• RawMATMAS_E1MARAM-E1MAKTM-MAKTX=Toolkit (configurable) 1

Raw Item #2

  • RawMATMAS_E1MARAM-E1MAKTM-MAKTX=Toolkit (configurable) 1

Some tasks at the composition phase require having particular data in RAW. These data can come from different IDocs. So the idea is to collect the information in Raw enough to get pushed to the COMPOSITION phase, and collect the information at the COMPOSITION phase enough to get pushed to the PUBLISH phase.

For the sample variant MATMAS IDOC (https://pastebin.com/A6y0ZctT), the following items are created in the Rawitems:

I highlighted the differences in red.

After adding a base product, MATMAS-BASE.xml (https://pastebin.com/tbC2sycy),  the system adds the fifth raw item:

After importing CLSMAS (https://pastebin.com/6VVTFYqh) and CLFMAS (https://pastebin.com/gLdnZGds), our rawitems set was extended with the three new records, one for CLFMAS and two for CLSMAS:

One CLSMAS led to two raw items because there are two segments with the same name.

Composition phase

At the composition phase, the elements from raw items are filtered and grouped according to the business logic for the particular transformation flow.

The target of grouping mechanisms is to split raw items by groups that will later be handled by composition logic. There are two default grouping handlers, splitting by the canonical item type and a primary key splitting. Primary key is a combination of attributes marked in the configuration as “part of a primary key”.

For the example above, the eight raw items of the RawMATMAS, RawCLSMAS, RAWCLFMAS types were converted into five canonical items of the CanonicalProductVariantAttributeValue, CanonicalProductTax, CanonicalProductUnit and CanonicalProduct types:

According to the configuration, CanonicalProductVariantAttributeValue has the following rules:

Canonical Product Variant Attribute Value attribute Source type Source Example


KEY:creationSystem MATMAS EDI_DC40-SNDPRN E83CLNT200

Four source RawMATMAS items were grouped by the compound key (4 attributes) that was resulted in two groups.

At this phase, the target items are created as well. The data model of the target items is very close/the same as the data model of the items in the target system, in our case, SAP Commerce Cloud.

So, for the variant MATMAS-only case, our five canonical items (CanonicalProductVariantAttributeValue, CanonicalProductTax, CanonicalProductUnit, and CanonicalProduct) were converted into five target items:

  • BaseVariant
  • BaseVariantAttributes
  • CleanBaseVariantAttributes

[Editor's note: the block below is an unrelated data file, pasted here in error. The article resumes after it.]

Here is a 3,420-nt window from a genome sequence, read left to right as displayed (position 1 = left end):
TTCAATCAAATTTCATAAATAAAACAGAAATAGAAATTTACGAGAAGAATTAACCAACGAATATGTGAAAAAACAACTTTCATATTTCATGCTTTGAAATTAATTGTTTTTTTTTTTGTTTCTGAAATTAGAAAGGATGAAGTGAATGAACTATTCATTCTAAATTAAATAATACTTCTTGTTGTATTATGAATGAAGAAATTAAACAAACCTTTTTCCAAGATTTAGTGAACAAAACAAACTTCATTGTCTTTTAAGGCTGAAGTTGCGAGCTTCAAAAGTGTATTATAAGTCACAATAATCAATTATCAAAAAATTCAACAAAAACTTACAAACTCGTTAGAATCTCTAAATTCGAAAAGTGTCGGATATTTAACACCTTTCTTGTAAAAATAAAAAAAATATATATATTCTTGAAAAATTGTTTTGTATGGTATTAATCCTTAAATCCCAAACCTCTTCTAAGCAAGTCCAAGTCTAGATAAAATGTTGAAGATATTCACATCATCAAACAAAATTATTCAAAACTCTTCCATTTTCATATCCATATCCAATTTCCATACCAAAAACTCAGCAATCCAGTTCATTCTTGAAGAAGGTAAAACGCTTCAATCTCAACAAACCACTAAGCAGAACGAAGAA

After adding a base product MATMAS, we see a new item in the target items

  • BaseProduct

After adding CLSMAS and CLFMAS, the following additional items are created in the target items

  • ClassificationClass
  • ClassAttributeAssignment
  • ClassificationAttribute

Some of these types play a role of “commands” for the target system. For example, all types starting with “Clean” removes data in the target system. The names are may or may not be the same as the names of the types in SAP Commerce.

Publish phase

At this phase, Data Hub sends the target items to the target system (SAP Commerce in our case) via the adapter (SAP Commerce Cloud adapter in our case, it uses Impex and assumes that datahubadapter is installed on the SAP Commerce Cloud side).

Let’s have a look at the publishing process for the case when only a MATMAS is loaded. After processing the MATMAS IDoc, we got four raw items and five canonical items (CanonicalProductVariantAttributeValue, CanonicalProductTax, CanonicalProductUnit, CanonicalProduct).

The resulting Impex for the “variant MATMAS only” case is

#% impex.setLocale( Locale.ENGLISH )

INSERT_UPDATE SAPInboundVariant;;@SAPInboundVariant[translator=de.hybris.platform.sap.sapmodel.inbound.SapClassificationAttributeTranslator];baseProduct(code,catalogVersion(catalog(id),version));catalogVersion(Catalog(id),version)[unique=true];code[unique=true] ;1;<ignore>;TKCNF01:Default:Staged;Default:Staged;TKCNF01_BLACK_5

#% impex.setLocale( Locale.ENGLISH )

INSERT_UPDATE ERPVariantProduct;;sapEAN;sapBlockedDate[dateformat=’yyyyMMdd’];sapBlocked;variantType(code);sapConfigurable;unit(code);baseProduct(code,catalogVersion(catalog(id),version));catalogVersion(Catalog(id),version)[unique=true];code[unique=true];supercategories(code,catalogVersion(catalog(id),version));sapBaseUnitConversion

INSERT_UPDATE ERPVariantProduct;;unit(code);name[lang=en];baseProduct(code,catalogVersion(catalog(id),version));catalogVersion(Catalog(id),version)[unique=true];code[unique=true] ;5;PCE;Toolkit (configurable) 1;TKCNF01:Default:Staged;Default:Staged;TKCNF01_BLACK_5

After adding a base product, another set of impexes is generated:

INSERT_UPDATE Product;;unit(code);name[lang=en];catalogVersion(Catalog(id),version)[unique=true];code[unique=true] ;504;PCE;Toolkit (configurable);Default:Staged;TKCNF01